Besides interfering with and essentially eliminating settlement agreements for labor and employment claims, AB 3080 exposed employers to criminal liability regarding arbitration agreements and essentially prohibited arbitration of labor and employment claims as a condition of employment. CalChamber’s analysis of the bill also found that it was likely preempted under the Federal Arbitration Act (FAA) and would only have delayed the resolution of claims.
Finally, given where AB 3080 provisions were placed in the Labor Code, any violation would have been a misdemeanor. Accordingly, an employer would have faced not only civil liability for any violation of the various provisions of AB 3080, but could have faced criminal charges as well.
In his September 30 veto message, the Governor stated: “Since this bill plainly violates federal law, I cannot sign this measure.”
Following are highlights from the entire legislative session. For a list of all CalChamber priority bills send to the Governor this year, see the Final Status Report on Major Business Bills, embedded below.
Labor and Employment
As usual, labor matters were among the hardest fought issues on the CalChamber agenda. The 2019 new laws will include:
Lactation Accommodation (AB 1976; Limón; D-Goleta): Under current state law an employer must provide a location other than a toilet stall for an employee to express breast milk. The location must also be private and in close proximity to the employee’s work area. This CalChamber supported law requires that the employer provide a location other than a “bathroom,” rather than a “toilet stall.” AB 1976 contains a hardship exemption and clarifying language about what temporary spaces are appropriate as lactation accommodations.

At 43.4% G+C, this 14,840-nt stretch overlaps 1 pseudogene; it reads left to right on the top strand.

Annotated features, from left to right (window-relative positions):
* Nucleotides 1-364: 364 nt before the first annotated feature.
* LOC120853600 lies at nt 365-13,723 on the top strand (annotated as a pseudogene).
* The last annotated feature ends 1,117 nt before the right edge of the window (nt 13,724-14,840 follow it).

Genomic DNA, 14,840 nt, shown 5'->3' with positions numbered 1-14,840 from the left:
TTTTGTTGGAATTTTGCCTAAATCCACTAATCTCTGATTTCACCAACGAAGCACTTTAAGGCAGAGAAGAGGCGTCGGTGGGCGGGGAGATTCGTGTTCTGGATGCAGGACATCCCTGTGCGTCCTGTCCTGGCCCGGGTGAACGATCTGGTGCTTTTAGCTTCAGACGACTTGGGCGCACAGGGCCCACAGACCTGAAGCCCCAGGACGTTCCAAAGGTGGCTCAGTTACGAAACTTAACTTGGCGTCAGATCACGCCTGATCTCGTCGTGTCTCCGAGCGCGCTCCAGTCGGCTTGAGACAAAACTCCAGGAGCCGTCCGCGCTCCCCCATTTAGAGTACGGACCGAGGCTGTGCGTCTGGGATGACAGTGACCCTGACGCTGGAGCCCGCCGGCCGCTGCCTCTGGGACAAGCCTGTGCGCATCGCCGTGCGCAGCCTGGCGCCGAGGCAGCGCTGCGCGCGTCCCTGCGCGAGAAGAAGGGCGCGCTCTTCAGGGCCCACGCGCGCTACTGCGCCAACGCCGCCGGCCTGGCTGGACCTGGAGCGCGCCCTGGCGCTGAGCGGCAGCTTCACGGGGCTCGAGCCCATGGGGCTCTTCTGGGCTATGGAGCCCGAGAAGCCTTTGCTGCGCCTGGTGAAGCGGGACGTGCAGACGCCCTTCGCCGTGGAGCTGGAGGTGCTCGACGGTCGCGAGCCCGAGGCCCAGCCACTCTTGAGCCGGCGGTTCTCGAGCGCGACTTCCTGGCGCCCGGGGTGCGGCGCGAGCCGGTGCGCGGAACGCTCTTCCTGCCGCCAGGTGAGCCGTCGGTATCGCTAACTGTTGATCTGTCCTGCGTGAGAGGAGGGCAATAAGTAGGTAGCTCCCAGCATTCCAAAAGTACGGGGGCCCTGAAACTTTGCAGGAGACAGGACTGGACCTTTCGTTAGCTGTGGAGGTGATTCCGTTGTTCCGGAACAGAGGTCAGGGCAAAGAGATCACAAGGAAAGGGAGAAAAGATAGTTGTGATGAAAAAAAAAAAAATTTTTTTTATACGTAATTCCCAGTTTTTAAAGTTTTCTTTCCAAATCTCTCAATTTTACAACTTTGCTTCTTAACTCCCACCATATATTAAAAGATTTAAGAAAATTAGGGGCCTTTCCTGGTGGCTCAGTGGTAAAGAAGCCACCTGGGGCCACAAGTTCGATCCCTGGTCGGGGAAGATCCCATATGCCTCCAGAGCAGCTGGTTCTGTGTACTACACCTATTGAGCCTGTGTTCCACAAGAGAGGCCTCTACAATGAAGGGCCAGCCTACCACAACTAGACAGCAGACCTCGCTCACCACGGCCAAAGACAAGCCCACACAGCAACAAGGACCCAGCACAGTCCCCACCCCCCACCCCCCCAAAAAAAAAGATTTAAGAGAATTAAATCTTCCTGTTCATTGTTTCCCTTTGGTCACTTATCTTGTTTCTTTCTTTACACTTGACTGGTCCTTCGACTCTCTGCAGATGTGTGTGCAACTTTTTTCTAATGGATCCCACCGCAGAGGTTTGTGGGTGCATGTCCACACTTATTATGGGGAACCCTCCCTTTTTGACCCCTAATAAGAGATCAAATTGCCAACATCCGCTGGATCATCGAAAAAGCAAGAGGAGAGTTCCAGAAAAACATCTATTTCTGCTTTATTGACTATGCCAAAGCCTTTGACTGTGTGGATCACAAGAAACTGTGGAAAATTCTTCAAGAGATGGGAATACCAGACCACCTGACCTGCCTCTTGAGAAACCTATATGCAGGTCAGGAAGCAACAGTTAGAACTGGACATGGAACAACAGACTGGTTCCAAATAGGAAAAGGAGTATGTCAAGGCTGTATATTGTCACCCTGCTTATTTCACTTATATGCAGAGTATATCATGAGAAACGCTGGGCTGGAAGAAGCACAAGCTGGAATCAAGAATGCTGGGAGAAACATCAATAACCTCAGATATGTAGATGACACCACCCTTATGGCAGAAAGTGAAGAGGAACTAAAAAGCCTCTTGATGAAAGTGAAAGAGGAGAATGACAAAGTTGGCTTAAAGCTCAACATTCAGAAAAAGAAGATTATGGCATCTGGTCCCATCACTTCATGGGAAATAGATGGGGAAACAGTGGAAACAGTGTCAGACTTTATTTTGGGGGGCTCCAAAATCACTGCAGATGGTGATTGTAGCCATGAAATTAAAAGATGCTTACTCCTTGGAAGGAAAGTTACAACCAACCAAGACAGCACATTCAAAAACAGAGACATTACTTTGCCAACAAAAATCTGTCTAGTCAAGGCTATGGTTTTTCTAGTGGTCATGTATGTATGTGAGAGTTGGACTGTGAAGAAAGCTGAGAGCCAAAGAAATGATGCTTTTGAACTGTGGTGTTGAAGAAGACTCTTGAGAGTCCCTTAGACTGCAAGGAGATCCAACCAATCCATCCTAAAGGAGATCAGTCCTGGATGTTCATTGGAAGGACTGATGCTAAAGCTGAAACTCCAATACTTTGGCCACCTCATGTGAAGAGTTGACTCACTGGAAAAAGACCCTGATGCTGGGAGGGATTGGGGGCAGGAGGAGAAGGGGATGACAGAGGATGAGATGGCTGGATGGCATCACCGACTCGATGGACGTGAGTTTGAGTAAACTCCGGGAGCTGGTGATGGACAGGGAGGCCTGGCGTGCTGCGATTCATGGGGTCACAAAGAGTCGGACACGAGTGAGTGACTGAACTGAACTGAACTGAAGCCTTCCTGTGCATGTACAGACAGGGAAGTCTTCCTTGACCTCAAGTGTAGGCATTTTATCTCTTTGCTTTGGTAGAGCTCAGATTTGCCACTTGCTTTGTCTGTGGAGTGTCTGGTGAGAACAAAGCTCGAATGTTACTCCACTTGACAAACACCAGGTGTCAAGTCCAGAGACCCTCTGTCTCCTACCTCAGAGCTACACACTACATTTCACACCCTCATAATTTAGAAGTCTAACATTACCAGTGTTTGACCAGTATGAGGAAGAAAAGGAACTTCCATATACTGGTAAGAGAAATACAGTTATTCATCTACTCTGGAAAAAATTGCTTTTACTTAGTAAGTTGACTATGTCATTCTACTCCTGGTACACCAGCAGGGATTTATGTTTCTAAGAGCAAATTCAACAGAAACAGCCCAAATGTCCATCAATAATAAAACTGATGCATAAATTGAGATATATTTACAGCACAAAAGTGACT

Defamation Protection (AB 2770; Irwin; D-Thousand Oaks): Under this CalChamber-sponsored job creator bill, employers and victims of sexual harassment will be protected from liability for defamation lawsuits for injury to an alleged harasser’s reputation after a complaint of sexual harassment has been made. An employee who makes credible reports of harassment will be shielded from liability, as will an employer who communicates with interested parties such as victims and witnesses. When contacted for a job reference about a current or former employee, an employer will now be permitted to reveal whether the individual is not eligible for rehire because the employer determined that he/she engaged in sexual harassment.
Confidentiality Clauses in Settlement Agreements (SB 820; Leyva; D-Chino): This CalChamber opposed new law expands the types of cases in which so-called “secret settlements” are restricted. It prohibits any settlement agreement in a case where sexual harassment, assault or discrimination has been alleged from including a confidentiality provision that prohibits disclosure of factual information regarding the claim, except with regard to the claimant’s identity.
Sexual Harassment (SB 1300; Jackson; D-Santa Barbara): In this sweeping new law, the Legislature declared its intent to create a much lower bar for employees to bring harassment lawsuits, and limited the ability of employers to obtain summary judgment in such cases and also prohibits the use of non disclosure agreements. CalChamber secured amendments to remove the more onerous job killer provisions, but remained opposed to the bill.
For expanded information on employment-related laws, an HRCalifornia
Extra newsletter and White Paper will be published soon.
CEQA Reform/Land UseThe Governor signed two CalChamber-supported bills that will help expedite home building: